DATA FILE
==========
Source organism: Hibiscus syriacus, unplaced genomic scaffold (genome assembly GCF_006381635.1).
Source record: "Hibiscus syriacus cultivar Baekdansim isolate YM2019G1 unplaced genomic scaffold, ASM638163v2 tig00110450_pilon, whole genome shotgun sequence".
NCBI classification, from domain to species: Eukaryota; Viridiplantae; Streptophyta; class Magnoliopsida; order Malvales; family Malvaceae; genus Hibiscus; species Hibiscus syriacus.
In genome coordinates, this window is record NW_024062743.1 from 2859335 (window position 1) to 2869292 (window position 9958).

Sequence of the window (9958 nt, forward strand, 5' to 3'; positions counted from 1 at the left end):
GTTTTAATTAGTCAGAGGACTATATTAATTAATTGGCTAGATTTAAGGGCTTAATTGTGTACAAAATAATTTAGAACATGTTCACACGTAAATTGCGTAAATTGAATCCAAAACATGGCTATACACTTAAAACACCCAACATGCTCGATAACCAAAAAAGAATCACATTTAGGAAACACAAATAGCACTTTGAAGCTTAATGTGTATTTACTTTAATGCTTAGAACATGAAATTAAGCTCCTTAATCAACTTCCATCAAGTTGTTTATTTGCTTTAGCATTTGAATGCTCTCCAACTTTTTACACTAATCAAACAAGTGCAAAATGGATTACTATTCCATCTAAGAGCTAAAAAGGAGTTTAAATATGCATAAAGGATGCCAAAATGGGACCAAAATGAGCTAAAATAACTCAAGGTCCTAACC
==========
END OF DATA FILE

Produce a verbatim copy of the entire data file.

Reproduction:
Source organism: Hibiscus syriacus, unplaced genomic scaffold (genome assembly GCF_006381635.1).
Source record: "Hibiscus syriacus cultivar Baekdansim isolate YM2019G1 unplaced genomic scaffold, ASM638163v2 tig00110450_pilon, whole genome shotgun sequence".
NCBI classification, from domain to species: Eukaryota; Viridiplantae; Streptophyta; class Magnoliopsida; order Malvales; family Malvaceae; genus Hibiscus; species Hibiscus syriacus.
In genome coordinates, this window is record NW_024062743.1 from 2859335 (window position 1) to 2869292 (window position 9958).

Sequence of the window (9958 nt, forward strand, 5' to 3'; positions counted from 1 at the left end):
GTTTTAATTAGTCAGAGGACTATATTAATTAATTGGCTAGATTTAAGGGCTTAATTGTGTACAAAATAATTTAGAACATGTTCACACGTAAATTGCGTAAATTGAATCCAAAACATGGCTATACACTTAAAACACCCAACATGCTCGATAACCAAAAAAGAATCACATTTAGGAAACACAAATAGCACTTTGAAGCTTAATGTGTATTTACTTTAATGCTTAGAACATGAAATTAAGCTCCTTAATCAACTTCCATCAAGTTGTTTATTTGCTTTAGCATTTGAATGCTCTCCAACTTTTTACACTAATCAAACAAGTGCAAAATGGATTACTATTCCATCTAAGAGCTAAAAAGGAGTTTAAATATGCATAAAGGATGCCAAAATGGGACCAAAATGAGCTAAAATAACTCAAGGTCCTAACC